Many sculptors prize bronze metals for their versatility, intractability when molded, and ability to expand right before being set. The process of making bronze statues by hand is quite fascinating, and the level of detail these sculptures can achieve is incredible.
In ancient times, bronze was one of the first metals people used to craft their artistic visions. Unfortunately, the art seemed lost for a time until it cropped back up during the Renaissance period. Luckily, many of the first bronze statues from this early period survived. Here are several examples of famous bronze sculptures of the ancient world.
The Charioteer of Delphi
The Charioteer of Delphi, also known as Heniokhos, is one of the most well-known artifacts of ancient Greece. The statue shows a chariot driver in his moment of triumph after winning a chariot race. As was the custom, the driver—most likely a teenager—reveals a wealth of modesty while taking in his moment of glory. French excavators discovered it in 1896 at the Sanctuary of Apollo in Delphi, Greece. It is one of the most famous examples of the Greek severe style, which emphasized naturalism and began to show depictions of expression and movement.
The Orator, also known as L’Arringatore, is a hollow bronze statue found near Lake Trasimeno in modern-day central Italy in 1566. The figure was sculpted by an Etruscan; the Etruscans were a civilization in the area heavily influenced by Greek art. The statue portrays a man standing with his right arm outstretched, draped in a Roman toga and Roman sandals. The figure was designed as a votive offering paid to a god when that god answered a person’s prayers. The inscription on the statue dates back to the late 2nd or early 1st century B.C.E. The statue is an example of a culture absorbed by the Roman empire.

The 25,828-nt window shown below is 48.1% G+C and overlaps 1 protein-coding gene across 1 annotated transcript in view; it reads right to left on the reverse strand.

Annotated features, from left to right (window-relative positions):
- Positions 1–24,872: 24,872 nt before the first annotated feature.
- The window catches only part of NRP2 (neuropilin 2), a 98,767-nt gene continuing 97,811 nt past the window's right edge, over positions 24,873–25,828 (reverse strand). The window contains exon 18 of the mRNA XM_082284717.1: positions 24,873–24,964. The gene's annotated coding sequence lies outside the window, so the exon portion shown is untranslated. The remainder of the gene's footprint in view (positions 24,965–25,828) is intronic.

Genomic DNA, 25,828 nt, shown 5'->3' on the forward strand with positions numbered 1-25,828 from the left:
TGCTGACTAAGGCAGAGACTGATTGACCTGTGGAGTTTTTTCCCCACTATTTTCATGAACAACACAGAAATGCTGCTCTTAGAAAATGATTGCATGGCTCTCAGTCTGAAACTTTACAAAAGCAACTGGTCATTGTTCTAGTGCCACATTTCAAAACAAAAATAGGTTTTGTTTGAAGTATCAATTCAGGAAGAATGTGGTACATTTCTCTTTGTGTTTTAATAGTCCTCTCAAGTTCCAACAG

The Statue of Tara
The Statue of Tara, dating back to the 7th or 8th century B.C.E in Sri Lanka, depicts the Hindu and Buddha goddess Tara, known for her compassion and mercy. The statue itself shows a nearly life-size deity whose right hand stretches out to offer forgiveness while the left sits near her side, possibly holding a lotus flower. The British looted the statue from Kandy, a city located on the present-day island of Sri Lanka. It made its way to the British Museum in 1830 when given to it by Robert Brownrigg, a former British governor from the Sri Lanka area. It is one of the most enormous statues to survive its period in Sri Lankan history, and it’s thought to have been a source of meditation for many.
These famous bronze sculptures reflect the history of human creativity and provide examples of the artistry people could conjure despite having limited resources and technology. These pieces were created thousands of years ago, but the techniques they displayed are still used even today.